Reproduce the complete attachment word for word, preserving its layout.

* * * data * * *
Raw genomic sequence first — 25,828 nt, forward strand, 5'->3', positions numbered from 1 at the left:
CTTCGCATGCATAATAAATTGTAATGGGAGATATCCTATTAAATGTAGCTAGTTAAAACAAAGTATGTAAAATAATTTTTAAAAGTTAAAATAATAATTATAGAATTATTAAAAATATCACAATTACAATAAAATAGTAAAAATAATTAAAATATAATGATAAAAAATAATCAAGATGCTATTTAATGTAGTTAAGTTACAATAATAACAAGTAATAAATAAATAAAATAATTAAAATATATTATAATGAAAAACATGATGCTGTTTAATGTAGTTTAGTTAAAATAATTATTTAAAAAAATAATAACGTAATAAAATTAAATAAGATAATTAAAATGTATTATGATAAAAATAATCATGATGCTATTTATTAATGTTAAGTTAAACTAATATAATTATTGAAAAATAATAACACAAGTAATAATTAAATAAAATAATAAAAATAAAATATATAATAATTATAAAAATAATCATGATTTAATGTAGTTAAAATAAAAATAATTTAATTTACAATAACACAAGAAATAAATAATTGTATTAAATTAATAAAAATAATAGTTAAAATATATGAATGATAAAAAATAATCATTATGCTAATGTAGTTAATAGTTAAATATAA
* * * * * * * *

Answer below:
Raw genomic sequence first — 25,828 nt, forward strand, 5'->3', positions numbered from 1 at the left:
CTTCGCATGCATAATAAATTGTAATGGGAGATATCCTATTAAATGTAGCTAGTTAAAACAAAGTATGTAAAATAATTTTTAAAAGTTAAAATAATAATTATAGAATTATTAAAAATATCACAATTACAATAAAATAGTAAAAATAATTAAAATATAATGATAAAAAATAATCAAGATGCTATTTAATGTAGTTAAGTTACAATAATAACAAGTAATAAATAAATAAAATAATTAAAATATATTATAATGAAAAACATGATGCTGTTTAATGTAGTTTAGTTAAAATAATTATTTAAAAAAATAATAACGTAATAAAATTAAATAAGATAATTAAAATGTATTATGATAAAAATAATCATGATGCTATTTATTAATGTTAAGTTAAACTAATATAATTATTGAAAAATAATAACACAAGTAATAATTAAATAAAATAATAAAAATAAAATATATAATAATTATAAAAATAATCATGATTTAATGTAGTTAAAATAAAAATAATTTAATTTACAATAACACAAGAAATAAATAATTGTATTAAATTAATAAAAATAATAGTTAAAATATATGAATGATAAAAAATAATCATTATGCTAATGTAGTTAATAGTTAAATATAA